The question of what pleading standards apply to Dura loss causation begins with an analysis of the Supreme Court’s opinion. Dura resolved a split in the circuits about whether loss causation is a required element of a cause of action for damages under Section 10(b), answering the question in the affirmative. The Court however, gave little affirmative guidance about the requirements of the new element either in terms of theory or pleading standards.

The complaint dismissed by the district court alleged that Dura Pharmaceuticals and its officers made two false statements. One related to profits, while the other was about future FDA approval for a new spray device. When the company subsequently announced lower than expected earnings from slow drug sales, the share price fell almost 50%. Eight months later, Dura announced that the FDA would not approve its spray device. The share price fell temporarily, but for the most part recovered within a week. Plaintiffs claimed they purchased shares at artificially inflated prices.

The Supreme Court, considering only the claim about the spray device, held that, to state a cause of action in a securities damage suit, the plaintiff must plead and prove loss causation, a link between the claimed fraud and injury. The Court based its decision on five key points. First, as a matter of logic, price inflation does not equate to a loss — it means there might be a loss, the Court noted. The longer period between the purchase and sale however, the more likely it is that other factors caused the loss. Second, the PSLRA requires that loss causation be established, although the Act did not define the element. Third, the circuit court’s decision lacked precedent, since at common law a fraud claim required proof of loss causation. Fourth, the plaintiff should afford the defendant fair notice of its claim by identifying the link between the alleged fraud and claimed injury. Finally, as a matter of policy, loss causation should be required to facilitate weeding out baseless claims.

While the Court concluded that a securities law plaintiff must plead and prove loss causation it did not define the element. Likewise, the Court did not specify the pleading standard — simple notice pleading or is it an “averment of fraud” and thus subject to the particularity requirement of Rule 9(b).

In its opinion however, the Court discussed the element in terms of Rule 8(a) notice pleading. In discussing “fair notice” to the defendant, the Court cited Rule 8(a) of the Federal Rules of Civil Procedure, but did not decide that the pleading Rule governed. Rather, the Court stated that “we assume, at least for argument’s sake, that neither the Rules nor the securities statutes impose any special further requirement in respect to the pleading of proximate causation or economic loss. But, even so, the ‘short and plain statement’ must provide the defendant with ‘fair notice of what the plaintiff’s claim is and the grounds upon which it rests,’” quoting Conley v. Gibson, 355 U.S. 41, 47 (1957).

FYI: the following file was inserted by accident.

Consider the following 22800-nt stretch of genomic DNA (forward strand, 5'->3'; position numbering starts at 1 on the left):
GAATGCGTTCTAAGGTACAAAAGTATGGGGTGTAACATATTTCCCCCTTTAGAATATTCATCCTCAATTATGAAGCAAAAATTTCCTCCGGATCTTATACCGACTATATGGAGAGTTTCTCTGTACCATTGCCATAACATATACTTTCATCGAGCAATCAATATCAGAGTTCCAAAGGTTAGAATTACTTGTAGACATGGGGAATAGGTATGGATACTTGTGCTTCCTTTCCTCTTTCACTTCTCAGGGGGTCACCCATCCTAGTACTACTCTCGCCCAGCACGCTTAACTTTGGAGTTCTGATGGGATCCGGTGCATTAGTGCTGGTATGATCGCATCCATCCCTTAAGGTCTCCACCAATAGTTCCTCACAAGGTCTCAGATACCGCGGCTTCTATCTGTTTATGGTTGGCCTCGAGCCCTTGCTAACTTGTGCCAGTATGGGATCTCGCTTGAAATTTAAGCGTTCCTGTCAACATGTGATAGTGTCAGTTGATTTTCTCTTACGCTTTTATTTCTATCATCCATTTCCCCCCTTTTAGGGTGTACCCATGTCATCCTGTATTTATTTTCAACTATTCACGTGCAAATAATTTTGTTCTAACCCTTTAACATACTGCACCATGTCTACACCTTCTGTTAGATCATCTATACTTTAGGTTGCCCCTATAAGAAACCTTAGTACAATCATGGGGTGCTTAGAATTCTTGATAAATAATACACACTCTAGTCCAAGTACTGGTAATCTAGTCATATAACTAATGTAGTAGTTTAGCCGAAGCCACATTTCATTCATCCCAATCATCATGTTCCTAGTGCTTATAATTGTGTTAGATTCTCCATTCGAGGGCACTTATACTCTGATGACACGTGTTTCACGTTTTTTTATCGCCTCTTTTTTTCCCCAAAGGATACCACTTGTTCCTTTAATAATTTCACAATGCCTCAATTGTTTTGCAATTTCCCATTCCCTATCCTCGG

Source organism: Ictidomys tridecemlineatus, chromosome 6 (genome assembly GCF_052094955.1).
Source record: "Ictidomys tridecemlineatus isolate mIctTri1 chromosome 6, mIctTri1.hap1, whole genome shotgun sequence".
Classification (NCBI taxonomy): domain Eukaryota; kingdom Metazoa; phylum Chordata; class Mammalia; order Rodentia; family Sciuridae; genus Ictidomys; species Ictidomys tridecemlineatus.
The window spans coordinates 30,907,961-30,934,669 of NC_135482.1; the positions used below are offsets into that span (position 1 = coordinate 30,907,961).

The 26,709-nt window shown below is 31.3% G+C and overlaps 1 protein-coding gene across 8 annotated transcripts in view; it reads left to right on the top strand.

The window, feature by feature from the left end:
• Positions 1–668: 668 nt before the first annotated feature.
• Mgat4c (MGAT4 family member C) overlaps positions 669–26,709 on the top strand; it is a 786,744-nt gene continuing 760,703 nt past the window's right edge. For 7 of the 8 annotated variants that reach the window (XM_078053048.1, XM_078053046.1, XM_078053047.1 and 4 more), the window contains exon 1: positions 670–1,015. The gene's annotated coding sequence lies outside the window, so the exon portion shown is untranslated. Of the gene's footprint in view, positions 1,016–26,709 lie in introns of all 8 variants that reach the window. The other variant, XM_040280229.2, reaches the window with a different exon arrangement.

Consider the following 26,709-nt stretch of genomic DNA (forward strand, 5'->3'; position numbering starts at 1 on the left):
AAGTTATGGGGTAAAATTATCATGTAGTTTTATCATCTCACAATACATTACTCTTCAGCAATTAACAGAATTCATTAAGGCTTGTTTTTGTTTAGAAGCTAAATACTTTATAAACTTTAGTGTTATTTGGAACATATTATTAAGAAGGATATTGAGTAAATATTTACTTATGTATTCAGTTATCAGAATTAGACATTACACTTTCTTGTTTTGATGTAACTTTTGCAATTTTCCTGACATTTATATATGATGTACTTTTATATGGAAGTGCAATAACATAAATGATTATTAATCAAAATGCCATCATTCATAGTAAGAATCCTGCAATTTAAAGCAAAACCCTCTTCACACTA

During the arguments, the Court was presented with alternate views as to what pleading standard should apply to loss causation. The Solicitor General argued in favor of applying the Rule 9(b) to pleading loss causation. Brief for the United States as Amicus Curie, supporting Petitioner, Dura Pharmaceuticals v. Broudo, 544 U.S. 336 (2005) (No. 03-932), 2004 WL 2069564, at*14-15. Justice Ginsburg took the opposition position during oral argument noting: “I thought you pointed to the 9(b) pleading rule because fraud must be pleaded with particularity, but causation does not, under the rules and not under the statutes.” Dura Pharms., Inc., v. Broudo, No. 03-932, 2005 U.S. TRANS LEX 4, at * 19 (Jan. 12, 2005). The Court did not specifically adopt either position.

Nevertheless, Dura did become the predicate for a revised Rule 8(a) pleading standard. Two years after the decision the Supreme Court cited Dura as the predicate for its reinterpretation of Conley and Rule 8(a) in Bell Atlantic Corp. v. Twombly, 550 U.S. 544 (2007). That decision requires that a civil complaint set forth sufficient facts demonstrating that the cause of action is plausible, giving the district court a gatekeeper function which is similar to that created by PSLRA where pleading and other requirements are used to weed out non-meritorious suits at the outset. This year the Court reiterated and reaffirmed the teachings of Twombly in Ashcroft v. Iqbal, 127 S. Ct. 1937 (2009) which rejected a ruling by the second circuit using a “flexible plausibility.”

Next: Basic theories of loss causation following Dura.